or five times and ceased. I then rode to the right to examine the bridge, and had but just arrived where I proposed to reconnoiter when a masked battery with grape and canister opened so near me I could distinctly see the men working their pieces, the shot flying entirely too close to be pleasant. I changed my position, but only to find a section of light battery drive up, and unlimbering sent a round shot within 10 feet of me, splashing mud over both myself and horse. I therefore saw but little.
The bridge I could not see, as it was hidden by the bluff. Lieutenant Wyman informed me there is but one pier standing, and that somewhat damaged; that the abutments are not entire, and that the place where the second pier should be is vacant, which is between the opposite bank and the first pier. He thinks the building of the bridge would be difficult, and I agree with him, as the river is wide, and just above is a dam, which gives the stream quite a current at present. A large amount of timber was collected near the ford, though in what state of entirety I cannot say. The railroad is entire from the bridge on our side back 4 miles. From this point the rails have either been carried off by the Confederates for their own use or buried in some neighboring fields. The sleepers for about a mile are cut in two, and from there toward Warrenton Junction are removed and burned.
The houses on our road with two exceptions were entirely deserted, one of these, belonging to an officer, Lieutenant Gordon, rebel army, containing a white family, who were taking care of it for him. Hearing they were giving information to the enemy as to our scouts before, I arrested the father and son, a lad of seventeen years, and put a guard over the woman till I returned.
The other is a house of Mrs. Broom. On our approach an Irishman and young Mr. Broom mounted and galloped down toward the river. I sent two cavalry after them across the fields, who soon returned with both. These I kept till I received your orders to release them. The town of Rappahannock, a village of twelve or fifteen houses, is deserted.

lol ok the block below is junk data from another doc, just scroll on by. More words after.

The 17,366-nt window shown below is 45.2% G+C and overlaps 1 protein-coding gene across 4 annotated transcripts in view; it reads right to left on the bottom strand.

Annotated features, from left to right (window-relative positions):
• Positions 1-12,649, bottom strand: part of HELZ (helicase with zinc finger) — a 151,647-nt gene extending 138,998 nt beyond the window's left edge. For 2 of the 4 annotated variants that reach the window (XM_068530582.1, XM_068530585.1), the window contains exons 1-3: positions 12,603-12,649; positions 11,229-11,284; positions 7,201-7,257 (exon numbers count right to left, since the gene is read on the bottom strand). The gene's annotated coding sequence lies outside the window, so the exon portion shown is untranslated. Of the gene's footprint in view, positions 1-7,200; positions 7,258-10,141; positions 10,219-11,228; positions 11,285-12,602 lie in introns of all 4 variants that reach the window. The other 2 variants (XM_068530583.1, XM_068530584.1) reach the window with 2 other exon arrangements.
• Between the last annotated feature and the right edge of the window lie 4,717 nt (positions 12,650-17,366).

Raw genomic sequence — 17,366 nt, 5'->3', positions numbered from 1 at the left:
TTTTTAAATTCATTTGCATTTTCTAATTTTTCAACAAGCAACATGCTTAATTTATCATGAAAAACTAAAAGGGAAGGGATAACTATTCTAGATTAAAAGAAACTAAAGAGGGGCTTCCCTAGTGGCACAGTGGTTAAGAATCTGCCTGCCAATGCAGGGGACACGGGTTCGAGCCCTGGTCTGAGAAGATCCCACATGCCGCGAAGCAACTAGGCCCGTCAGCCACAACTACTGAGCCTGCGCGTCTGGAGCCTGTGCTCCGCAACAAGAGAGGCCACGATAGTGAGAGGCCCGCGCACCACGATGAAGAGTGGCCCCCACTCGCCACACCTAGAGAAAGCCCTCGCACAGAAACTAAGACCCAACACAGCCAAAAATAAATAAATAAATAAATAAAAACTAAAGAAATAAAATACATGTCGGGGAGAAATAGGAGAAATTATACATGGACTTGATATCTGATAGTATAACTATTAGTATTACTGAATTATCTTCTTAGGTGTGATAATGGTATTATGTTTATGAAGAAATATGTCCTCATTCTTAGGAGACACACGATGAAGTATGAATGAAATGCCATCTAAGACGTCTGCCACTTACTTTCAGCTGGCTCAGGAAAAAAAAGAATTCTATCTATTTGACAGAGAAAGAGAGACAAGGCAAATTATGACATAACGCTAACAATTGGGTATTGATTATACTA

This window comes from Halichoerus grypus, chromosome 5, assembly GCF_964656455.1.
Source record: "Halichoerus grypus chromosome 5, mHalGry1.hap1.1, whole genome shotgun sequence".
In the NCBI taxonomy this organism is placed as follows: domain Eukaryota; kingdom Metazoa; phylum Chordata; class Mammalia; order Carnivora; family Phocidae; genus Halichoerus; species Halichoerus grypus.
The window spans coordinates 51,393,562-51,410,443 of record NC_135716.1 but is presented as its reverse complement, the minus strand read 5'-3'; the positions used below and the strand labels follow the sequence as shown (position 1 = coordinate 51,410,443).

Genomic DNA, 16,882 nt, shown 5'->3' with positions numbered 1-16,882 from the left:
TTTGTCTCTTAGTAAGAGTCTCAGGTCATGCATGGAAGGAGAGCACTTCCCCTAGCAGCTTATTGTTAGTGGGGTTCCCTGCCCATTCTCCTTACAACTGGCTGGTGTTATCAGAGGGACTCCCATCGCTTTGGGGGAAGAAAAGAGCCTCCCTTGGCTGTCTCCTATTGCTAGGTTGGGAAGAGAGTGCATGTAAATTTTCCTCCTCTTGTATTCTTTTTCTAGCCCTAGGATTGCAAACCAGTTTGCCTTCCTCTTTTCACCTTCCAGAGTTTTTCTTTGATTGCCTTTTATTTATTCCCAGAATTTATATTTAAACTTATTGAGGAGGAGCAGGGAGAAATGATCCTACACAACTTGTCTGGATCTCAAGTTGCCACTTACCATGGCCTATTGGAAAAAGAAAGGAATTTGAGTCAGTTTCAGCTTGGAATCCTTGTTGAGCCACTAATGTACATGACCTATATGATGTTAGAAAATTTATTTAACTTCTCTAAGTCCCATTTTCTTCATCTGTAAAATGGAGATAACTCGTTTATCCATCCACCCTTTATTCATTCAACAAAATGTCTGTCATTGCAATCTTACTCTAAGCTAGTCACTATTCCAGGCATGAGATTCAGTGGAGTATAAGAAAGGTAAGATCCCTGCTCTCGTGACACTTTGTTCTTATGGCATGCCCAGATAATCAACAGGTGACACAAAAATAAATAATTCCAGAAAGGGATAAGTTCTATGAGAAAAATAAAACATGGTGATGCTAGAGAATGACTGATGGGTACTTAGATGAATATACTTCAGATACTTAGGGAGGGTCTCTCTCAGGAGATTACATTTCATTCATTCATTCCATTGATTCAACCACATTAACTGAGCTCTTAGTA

The land hereabout is not cultivated, with the exception of two or three fields of thinly-growing wheat. Forage for man or beast is not to be had. I saw but four cows and one two-year-old colt during the trip; not a fowl of any kind at any house. Small streams of very muddy water are numerous, and some of the fields appear to have had clover in them in years gone by. The soil is clayey, and becomes a stiff paste in wet weather. The country is well wooded, generally oak, with some clumps of pines, gently undulating to the river, where it rises abruptly 60 or 70 feet on the bank.
We met no pickets or scouts of the enemy during the entire march, and returned to camp without suffering any loss whatever of men or horses. The position occupied by the enemy I should think difficult to drive them from in front. By making a march so as to throw the men in rifle pits before daylight, and thus cover them from grape and canister on this bank from the other, would force them to cross and attack or drive them back while we did so, as their works are within good rifle range.
This was your expressed wish to me, but unfortunately the cavalry reported too late for me to reach the point designated till 7 a. m. I should have then remained quiet until next day, throwing up works during the night, but I did not know the surrounding country. Besides, I was anxious to engage them, lest they might send re-enforcements toward Fredericksburg, which you desired us to prevent, if possible, and which I think was accomplished.